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Viacom Int'l Inc. v. Axis Ins. Co.

United States District Court, C.D. California

December 19, 2014

Viacom Int'l Inc., et al.
v.
Axis Insurance Co

CIVIL MINUTES - GENERAL

Honorable Philip S. Gutierrez, United States District Judge.

Proceedings (In Chambers): (In Chambers) Order DENYING Defendant Axis Insurance Company's Motion to Dismiss for Failure to State a Claim upon which Relief can be Granted (FRCP 12(b)(6))

In this insurance coverage dispute, Plaintiffs Viacom International, Inc. and Ish Entertainment, LLC (" Plaintiffs") challenge Defendant AXIS Insurance Company's (" Defendant") refusal to indemnify Plaintiffs in an underlying litigation (" Underlying Litigation"). Dkt. # 1 (" Cpt."). Before the Court is Defendant's motion to dismiss the Complaint under Federal Rule of Civil Procedure 12(b)(6). Dkt. # 10 (motion); dkt. # 10-1 (memorandum of points and authorities) (" Mtn."). The Court finds the matter appropriate for decision without oral argument. Fed. Rule Civ. P. 78(b); L.R. 7-15. After considering the arguments in the moving, opposing, and reply papers, the Court DENIES the motion.

I. Background

A. The Insurance Policy

Defendant issued Plaintiffs a Film & Entertainment Liability Policy (" Policy") for the production, distribution, and broadcast of a television program entitled T.I.'s Road to Redemption (" Program"). Cpt. ¶ 7. The Policy has a self-insured retention of $25, 000 for " each loss, " a coverage limit of $3 million for " each loss, " and a total limit of $5 million. Id.; see also Dkt. # 10-2, Request for Judicial Notice (" RJN") Ex. A, at 3.

B. The Underlying Litigation

On February 9, 2011 (years after the Program was produced and broadcast), the eight plaintiffs in the Underlying Litigation (" Decedent's Family") sued Plaintiffs and other parties (" Georgia Parties") in the state court of Georgia in connection with the Program. Cpt. ¶ 9; Dkt. # 16 (" Opp.") at 1. Decedent's Family asserts twenty-four claims for damages arising from two types of activities and two spans of time: first, the production of the Program in November of 2008; and second, the broadcast of the Program on television and its distribution on the Internet beginning in February of 2009. Cpt. ¶ ¶ 9, 13; Opp. at 1.

Specifically, the Decedent's Family indicates that in November of 2008, the Georgia Parties interfered with their contract with a funeral home and invaded their privacy by viewing and filming the Decedent without their consent, and that during the filming, a funeral home employee made negligent misrepresentations concerning the Decedent and his cause of death. Cpt. ¶ ¶ 9, 13; Opp. at 4. Then, beginning in February of 2009, the Georgia Parties defamed the Decedent and his Family, presented the Decedent and his Family in a false light, misappropriated the Decedent's likeness, and intentionally and negligently caused emotional distress to his Family by broadcasting and distributing the misrepresentations. Cpt. ¶ ¶ 9, 13; Opp. at 4-5.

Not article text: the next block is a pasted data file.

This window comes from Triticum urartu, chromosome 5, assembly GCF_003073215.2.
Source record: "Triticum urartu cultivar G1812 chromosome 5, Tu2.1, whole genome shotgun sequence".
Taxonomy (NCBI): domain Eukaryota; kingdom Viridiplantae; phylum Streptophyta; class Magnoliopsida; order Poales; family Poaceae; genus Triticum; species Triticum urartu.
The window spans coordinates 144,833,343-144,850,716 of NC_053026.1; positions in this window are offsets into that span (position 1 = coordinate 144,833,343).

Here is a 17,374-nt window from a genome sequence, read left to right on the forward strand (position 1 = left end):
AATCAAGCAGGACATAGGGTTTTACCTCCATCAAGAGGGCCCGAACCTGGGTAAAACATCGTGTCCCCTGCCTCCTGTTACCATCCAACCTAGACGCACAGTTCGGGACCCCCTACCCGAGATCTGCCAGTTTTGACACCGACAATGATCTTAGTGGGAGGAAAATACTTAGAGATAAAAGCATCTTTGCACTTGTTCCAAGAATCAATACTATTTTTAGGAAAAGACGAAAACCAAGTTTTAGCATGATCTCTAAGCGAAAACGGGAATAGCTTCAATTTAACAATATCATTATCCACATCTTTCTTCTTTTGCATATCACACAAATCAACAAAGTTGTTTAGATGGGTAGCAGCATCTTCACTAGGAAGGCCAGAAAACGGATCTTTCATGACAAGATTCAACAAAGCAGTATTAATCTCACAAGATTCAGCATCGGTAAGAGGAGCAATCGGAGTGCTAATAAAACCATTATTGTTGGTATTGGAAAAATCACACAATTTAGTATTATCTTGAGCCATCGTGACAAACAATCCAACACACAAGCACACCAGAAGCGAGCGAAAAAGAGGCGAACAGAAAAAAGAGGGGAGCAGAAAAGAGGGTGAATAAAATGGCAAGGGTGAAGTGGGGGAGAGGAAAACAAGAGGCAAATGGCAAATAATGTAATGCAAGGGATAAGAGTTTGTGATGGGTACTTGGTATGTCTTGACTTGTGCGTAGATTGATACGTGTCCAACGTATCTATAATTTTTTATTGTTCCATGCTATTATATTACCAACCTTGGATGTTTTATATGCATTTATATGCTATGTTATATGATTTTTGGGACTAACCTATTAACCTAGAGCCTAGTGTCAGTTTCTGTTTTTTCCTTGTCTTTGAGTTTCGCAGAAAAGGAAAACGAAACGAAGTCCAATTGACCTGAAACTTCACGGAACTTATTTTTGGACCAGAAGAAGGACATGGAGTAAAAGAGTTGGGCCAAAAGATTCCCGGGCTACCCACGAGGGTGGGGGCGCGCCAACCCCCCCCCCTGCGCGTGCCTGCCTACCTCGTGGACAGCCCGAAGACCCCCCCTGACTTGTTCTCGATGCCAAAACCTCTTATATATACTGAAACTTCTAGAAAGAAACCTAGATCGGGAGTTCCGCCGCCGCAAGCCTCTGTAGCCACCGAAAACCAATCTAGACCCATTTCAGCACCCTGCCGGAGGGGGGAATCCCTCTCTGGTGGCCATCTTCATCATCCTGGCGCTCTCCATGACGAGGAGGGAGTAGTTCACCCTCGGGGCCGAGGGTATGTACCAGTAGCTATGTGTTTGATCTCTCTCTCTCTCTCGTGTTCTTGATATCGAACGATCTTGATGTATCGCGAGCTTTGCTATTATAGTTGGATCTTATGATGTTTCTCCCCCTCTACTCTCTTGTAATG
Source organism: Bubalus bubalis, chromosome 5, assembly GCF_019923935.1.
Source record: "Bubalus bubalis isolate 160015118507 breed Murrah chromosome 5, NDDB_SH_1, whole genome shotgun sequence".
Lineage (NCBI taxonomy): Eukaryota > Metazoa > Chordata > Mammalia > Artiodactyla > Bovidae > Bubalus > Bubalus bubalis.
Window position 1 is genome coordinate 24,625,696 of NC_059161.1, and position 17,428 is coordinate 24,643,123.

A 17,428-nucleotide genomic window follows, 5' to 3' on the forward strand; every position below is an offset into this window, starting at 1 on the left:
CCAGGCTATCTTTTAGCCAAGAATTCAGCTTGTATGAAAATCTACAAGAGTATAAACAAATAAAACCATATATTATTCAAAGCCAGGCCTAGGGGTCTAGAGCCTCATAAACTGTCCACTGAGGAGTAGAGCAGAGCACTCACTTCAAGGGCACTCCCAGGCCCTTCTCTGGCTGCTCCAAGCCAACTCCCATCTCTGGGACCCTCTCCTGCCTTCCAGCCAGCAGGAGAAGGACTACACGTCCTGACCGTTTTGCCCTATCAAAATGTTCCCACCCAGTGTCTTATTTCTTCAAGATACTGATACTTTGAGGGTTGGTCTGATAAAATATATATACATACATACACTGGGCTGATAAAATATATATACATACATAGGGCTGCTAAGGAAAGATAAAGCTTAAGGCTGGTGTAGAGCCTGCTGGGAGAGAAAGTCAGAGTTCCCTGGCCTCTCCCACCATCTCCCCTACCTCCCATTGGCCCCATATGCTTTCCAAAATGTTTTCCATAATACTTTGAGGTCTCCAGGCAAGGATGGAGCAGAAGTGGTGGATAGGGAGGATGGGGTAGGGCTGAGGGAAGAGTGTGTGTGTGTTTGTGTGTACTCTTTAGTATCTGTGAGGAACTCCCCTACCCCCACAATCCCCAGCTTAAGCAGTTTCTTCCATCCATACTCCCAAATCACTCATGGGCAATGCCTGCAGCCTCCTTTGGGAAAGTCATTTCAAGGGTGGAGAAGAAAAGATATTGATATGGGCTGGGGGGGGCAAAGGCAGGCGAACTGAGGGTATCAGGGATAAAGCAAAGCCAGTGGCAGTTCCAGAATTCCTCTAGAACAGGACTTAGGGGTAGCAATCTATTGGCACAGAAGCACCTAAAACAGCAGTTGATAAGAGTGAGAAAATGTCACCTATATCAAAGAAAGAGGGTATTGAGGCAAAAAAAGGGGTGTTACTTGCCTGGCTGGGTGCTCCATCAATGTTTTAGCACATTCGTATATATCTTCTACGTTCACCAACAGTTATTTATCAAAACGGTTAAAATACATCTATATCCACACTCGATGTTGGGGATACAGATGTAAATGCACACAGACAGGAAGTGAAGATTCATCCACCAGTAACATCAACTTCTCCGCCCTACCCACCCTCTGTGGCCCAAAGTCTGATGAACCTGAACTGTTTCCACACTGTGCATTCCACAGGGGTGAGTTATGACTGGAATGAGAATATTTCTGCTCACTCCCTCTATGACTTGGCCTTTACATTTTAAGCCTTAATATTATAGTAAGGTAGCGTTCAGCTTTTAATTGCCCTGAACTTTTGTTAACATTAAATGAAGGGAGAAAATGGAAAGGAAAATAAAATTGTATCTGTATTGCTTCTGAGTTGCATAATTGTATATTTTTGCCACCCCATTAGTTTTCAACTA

C. The Coverage Dispute

The parties agree that the Underlying Litigation is covered under the Policy. Cpt. ¶ 10. However, they do not agree on whether the underlying events constitute one or multiple " occurrences" pursuant to its terms. Id. ¶ 11. Thus, Plaintiffs ask Defendant to make the $5 million aggregate limit available to finance the defense and fund a settlement, but Defendant is willing to pay no more than the $3 million " each loss" limit. Id. ¶ ¶ 11, 14.

In their Complaint, Plaintiffs assert three claims for: (1) a declaratory judgment that the Underlying Litigation involves several occurrences, and that Plaintiffs are entitled to coverage of up to $5 million; (2) breach of contract; and (3) breach of the implied covenant of good faith and fair dealing. Defendant moves to dismiss the Complaint under Federal Rule of Civil Procedure 12(b)(6) on the ground that the Underlying Litigation involves one occurrence.

II. Standard of Review

Federal Rule of Civil Procedure 12(b)(6) permits a defendant to move to dismiss for failure " to state a claim upon which relief can be granted." In deciding a motion to dismiss, the Court " accept[s] all factual allegations of the complaint as true and draw[s] all reasonable inferences" in favor of the nonmoving party. TwoRivers v. Lewis, 174 F.3d 987, 991 (9th Cir. 1999); see also Rodriguez v. Panayiotou, 314 F.3d 979, 983 (9th Cir. 2002). However, the Court is not " required to accept as true allegations that are merely conclusory, unwarranted deductions of fact, or unreasonable inferences." Sprewell v. Golden State Warriors, 266 F.3d 979, 988 (9th Cir. 2001). " To avoid a Rule 12(b)(6) dismissal, a complaint need not contain detailed factual allegations; rather, it must plead 'enough facts to state a claim to relief that is plausible on its face.'" Weber v. Dep't of Veterans Affairs, 521 F.3d 1061 (9th ...


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